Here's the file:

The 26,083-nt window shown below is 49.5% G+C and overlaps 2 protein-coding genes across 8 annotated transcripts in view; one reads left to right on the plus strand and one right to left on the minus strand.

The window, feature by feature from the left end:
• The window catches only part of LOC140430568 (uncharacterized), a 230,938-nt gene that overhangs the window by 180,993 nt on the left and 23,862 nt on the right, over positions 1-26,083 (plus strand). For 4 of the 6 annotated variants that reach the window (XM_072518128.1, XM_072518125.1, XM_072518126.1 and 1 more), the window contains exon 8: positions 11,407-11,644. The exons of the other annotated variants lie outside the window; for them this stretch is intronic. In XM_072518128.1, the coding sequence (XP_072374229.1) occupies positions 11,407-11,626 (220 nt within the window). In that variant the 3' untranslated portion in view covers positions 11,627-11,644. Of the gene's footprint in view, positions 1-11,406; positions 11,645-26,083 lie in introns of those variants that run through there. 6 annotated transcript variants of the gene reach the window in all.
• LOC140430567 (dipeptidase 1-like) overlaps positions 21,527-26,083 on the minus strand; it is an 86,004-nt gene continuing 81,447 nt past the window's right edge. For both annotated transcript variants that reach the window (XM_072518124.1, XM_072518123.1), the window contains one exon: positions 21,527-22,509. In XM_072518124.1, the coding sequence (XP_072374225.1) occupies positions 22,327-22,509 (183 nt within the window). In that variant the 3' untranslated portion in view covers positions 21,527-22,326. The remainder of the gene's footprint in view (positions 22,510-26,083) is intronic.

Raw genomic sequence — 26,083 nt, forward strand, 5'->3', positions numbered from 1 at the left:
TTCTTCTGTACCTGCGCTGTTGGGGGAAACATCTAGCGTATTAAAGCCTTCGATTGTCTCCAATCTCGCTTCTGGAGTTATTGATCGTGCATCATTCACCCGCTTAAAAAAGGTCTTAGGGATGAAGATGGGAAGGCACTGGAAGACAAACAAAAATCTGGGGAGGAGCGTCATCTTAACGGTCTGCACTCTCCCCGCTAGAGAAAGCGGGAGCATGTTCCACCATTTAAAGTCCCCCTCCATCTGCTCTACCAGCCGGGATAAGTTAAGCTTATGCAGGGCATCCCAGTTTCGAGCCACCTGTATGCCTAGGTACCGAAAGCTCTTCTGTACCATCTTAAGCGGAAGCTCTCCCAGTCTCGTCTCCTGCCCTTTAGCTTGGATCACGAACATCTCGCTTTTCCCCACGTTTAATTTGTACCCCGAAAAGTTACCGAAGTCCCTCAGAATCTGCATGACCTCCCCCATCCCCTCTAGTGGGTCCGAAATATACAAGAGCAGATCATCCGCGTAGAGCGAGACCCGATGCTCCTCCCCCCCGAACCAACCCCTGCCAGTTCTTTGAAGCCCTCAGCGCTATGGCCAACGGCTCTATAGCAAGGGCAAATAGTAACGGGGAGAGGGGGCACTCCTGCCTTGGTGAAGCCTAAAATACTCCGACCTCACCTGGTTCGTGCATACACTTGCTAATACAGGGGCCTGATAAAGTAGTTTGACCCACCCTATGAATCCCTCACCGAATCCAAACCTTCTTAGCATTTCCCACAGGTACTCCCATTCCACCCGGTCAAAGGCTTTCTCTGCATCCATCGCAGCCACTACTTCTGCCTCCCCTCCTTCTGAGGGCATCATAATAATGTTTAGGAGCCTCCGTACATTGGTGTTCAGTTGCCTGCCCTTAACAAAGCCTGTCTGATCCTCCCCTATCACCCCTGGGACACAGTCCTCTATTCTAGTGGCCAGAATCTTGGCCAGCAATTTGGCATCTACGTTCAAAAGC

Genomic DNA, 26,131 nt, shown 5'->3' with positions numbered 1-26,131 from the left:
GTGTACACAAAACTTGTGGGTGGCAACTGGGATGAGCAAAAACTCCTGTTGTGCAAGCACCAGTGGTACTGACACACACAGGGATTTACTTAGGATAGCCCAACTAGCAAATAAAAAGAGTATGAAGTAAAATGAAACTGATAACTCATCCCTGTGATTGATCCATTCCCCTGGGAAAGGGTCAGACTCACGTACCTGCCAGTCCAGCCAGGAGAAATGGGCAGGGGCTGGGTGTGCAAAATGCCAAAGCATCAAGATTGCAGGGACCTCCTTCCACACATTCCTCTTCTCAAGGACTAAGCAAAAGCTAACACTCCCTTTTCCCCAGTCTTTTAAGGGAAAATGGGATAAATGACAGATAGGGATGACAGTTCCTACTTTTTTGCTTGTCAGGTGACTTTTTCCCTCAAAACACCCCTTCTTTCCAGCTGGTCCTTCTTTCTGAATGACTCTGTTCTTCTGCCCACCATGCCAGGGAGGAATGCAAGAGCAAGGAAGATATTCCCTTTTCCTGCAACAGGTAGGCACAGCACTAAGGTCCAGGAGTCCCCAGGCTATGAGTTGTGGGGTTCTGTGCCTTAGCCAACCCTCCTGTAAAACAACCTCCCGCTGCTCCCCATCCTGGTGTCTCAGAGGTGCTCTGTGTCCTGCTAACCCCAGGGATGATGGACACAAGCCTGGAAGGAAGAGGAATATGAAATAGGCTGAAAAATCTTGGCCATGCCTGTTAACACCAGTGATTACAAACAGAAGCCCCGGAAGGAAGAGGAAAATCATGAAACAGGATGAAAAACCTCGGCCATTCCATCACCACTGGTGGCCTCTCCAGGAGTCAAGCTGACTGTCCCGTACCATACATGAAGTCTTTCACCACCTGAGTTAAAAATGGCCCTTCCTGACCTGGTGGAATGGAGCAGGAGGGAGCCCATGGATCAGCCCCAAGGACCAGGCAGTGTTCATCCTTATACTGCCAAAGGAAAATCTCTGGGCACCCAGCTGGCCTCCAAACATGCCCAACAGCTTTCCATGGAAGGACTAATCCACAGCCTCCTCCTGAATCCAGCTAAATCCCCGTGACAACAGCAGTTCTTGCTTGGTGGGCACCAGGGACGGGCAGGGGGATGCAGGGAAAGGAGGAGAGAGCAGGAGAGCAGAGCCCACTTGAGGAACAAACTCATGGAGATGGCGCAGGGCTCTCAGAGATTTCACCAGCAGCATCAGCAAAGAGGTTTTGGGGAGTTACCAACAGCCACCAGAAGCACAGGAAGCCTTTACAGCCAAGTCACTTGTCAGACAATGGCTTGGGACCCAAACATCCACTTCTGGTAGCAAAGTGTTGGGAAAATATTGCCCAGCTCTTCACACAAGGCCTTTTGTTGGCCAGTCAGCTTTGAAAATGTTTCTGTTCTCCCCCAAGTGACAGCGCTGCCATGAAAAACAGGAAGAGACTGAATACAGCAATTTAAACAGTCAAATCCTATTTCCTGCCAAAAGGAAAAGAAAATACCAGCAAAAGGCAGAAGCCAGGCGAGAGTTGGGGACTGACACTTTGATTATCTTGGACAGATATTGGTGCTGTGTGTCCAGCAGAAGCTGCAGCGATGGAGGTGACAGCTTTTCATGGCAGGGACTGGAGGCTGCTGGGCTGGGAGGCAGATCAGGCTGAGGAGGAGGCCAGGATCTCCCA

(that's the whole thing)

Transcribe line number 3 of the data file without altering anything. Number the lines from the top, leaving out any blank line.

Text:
• The window catches only part of LOC140430568 (uncharacterized), a 230,938-nt gene that overhangs the window by 180,993 nt on the left and 23,862 nt on the right, over positions 1-26,083 (plus strand). For 4 of the 6 annotated variants that reach the window (XM_072518128.1, XM_072518125.1, XM_072518126.1 and 1 more), the window contains exon 8: positions 11,407-11,644. The exons of the other annotated variants lie outside the window; for them this stretch is intronic. In XM_072518128.1, the coding sequence (XP_072374229.1) occupies positions 11,407-11,626 (220 nt within the window). In that variant the 3' untranslated portion in view covers positions 11,627-11,644. Of the gene's footprint in view, positions 1-11,406; positions 11,645-26,083 lie in introns of those variants that run through there. 6 annotated transcript variants of the gene reach the window in all.